By Patricia Reaney
LONDON (Reuters) - In a breakthrough that could help improve the treatment of male infertility, scientists have produced mice using sperm grown in the laboratory from embryonic stem cells.
They isolated stem cells from very early mouse embryos, sorted those they had begun to develop into early-stage sperm cells and coaxed them through various stages until they resembled sperm cells known as gametes.
After injecting the cells into mouse eggs, the embryos that formed were transplanted in female mice. Seven baby mice were born, six of which developed into adults.
"This is the first time it is shown that it is possible to make mature sperm from stem cells," said Professor Karim Nayernia who headed the team at the University of Gottingen in Germany.
"It is the scientific basic for understanding male infertility. Because before we treat any disease we should understand the disease on the molecular and genetic level," he added in an interview.
Stem cells are master cells in the body that can transform themselves into other cell types. Scientists believe they could act as a type of repair system to provide new treatments for illnesses ranging from diabetes to heart disease.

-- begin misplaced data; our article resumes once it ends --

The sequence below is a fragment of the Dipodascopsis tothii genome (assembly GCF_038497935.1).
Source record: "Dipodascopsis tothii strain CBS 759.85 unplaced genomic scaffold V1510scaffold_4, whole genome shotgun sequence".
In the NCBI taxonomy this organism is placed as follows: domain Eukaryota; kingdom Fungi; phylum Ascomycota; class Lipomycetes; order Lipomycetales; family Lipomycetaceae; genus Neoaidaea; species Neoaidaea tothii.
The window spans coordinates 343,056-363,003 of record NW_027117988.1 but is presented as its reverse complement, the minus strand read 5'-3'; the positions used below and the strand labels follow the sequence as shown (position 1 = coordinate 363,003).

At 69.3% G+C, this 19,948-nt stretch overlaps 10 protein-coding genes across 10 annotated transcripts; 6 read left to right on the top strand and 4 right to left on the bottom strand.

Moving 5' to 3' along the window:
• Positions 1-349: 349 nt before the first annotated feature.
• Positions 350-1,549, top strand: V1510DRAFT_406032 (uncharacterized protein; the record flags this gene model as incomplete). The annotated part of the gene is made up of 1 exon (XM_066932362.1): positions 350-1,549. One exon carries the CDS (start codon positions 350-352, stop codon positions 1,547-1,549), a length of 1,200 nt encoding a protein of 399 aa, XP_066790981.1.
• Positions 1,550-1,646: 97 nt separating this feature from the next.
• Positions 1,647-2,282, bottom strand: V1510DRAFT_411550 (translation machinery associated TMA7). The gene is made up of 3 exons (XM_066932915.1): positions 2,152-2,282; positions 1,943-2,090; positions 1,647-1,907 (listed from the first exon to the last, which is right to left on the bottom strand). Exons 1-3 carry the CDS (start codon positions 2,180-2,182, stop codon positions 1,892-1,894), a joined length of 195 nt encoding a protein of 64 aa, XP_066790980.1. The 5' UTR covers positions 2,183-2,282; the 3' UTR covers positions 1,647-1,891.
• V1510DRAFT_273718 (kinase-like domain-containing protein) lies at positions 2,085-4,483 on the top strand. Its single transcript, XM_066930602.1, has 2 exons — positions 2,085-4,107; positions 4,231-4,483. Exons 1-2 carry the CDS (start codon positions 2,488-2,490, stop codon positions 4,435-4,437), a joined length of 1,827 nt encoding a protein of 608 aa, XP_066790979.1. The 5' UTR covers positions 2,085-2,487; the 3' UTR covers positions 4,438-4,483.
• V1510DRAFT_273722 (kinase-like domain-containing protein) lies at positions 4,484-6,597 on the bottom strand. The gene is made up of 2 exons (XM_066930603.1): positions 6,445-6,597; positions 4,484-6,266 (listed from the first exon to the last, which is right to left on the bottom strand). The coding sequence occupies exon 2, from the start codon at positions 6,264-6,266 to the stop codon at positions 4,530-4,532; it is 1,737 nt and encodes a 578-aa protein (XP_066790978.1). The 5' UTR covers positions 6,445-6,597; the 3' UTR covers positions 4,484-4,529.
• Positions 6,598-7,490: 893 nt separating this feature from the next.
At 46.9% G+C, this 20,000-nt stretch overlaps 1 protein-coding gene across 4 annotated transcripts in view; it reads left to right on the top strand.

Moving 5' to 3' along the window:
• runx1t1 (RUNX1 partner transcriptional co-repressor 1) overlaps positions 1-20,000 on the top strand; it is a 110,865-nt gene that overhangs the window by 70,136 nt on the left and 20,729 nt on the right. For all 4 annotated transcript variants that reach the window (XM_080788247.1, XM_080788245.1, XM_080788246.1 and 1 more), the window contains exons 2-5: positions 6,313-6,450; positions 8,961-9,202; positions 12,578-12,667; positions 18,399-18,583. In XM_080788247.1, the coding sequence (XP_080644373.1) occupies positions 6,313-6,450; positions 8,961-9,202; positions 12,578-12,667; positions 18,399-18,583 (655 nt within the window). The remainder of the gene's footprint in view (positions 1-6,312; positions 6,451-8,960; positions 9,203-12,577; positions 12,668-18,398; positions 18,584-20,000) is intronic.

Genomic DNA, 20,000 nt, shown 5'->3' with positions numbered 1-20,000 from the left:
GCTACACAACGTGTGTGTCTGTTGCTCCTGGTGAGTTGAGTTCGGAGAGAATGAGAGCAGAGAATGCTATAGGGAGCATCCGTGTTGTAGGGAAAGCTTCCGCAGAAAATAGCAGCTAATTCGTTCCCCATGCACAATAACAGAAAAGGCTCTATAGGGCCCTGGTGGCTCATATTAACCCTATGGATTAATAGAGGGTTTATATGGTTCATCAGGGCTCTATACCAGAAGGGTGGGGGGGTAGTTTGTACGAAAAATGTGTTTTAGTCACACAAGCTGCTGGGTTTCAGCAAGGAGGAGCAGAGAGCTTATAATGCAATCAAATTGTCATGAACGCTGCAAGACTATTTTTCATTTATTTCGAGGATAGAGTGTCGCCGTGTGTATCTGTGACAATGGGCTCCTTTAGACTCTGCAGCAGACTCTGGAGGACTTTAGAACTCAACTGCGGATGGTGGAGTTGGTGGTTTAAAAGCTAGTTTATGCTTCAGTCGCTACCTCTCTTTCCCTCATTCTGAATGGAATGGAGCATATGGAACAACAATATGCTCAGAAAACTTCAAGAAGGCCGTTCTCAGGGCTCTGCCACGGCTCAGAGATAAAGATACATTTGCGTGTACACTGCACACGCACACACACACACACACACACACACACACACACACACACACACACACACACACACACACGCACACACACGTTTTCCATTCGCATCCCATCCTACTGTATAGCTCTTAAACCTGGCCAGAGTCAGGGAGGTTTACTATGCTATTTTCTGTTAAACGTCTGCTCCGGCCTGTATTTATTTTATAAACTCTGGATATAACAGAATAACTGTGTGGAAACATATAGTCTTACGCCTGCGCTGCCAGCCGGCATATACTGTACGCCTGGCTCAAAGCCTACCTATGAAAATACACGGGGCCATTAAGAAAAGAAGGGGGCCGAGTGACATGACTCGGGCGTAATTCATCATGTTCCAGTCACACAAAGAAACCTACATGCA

But their use is controversial because stem cells found in early embryos have the greatest therapeutic potential. Adult stem cells have a more limited range.
Professor John Burn, head of the Institute of Human Genetics at Newcastle University in England, described the research published in the journal Developmental Cell as a milestone.
"One could imagine in years to come the knowledge gained from this analysis of the pathway of development will lead us into ways of understanding why some men are infertile," he said.
About one in six couples worldwide experience some form of infertility. Roughly 40 percent of cases are linked to a problem in men. A low sperm count, no sperm at all or poor movement or shape are causes of male infertility.
Nayernia, now at Newcastle University, has been working on the research for three years. His team created 400 embryos but only a handful resulted in live mice because of technical and developmental problems.
"This is important work which builds on a number of discoveries showing that embryonic stem cells can generate sperm and eggs in the lab," said Harry Moore, a professor of reproductive biology at the University of Sheffield, in a statement.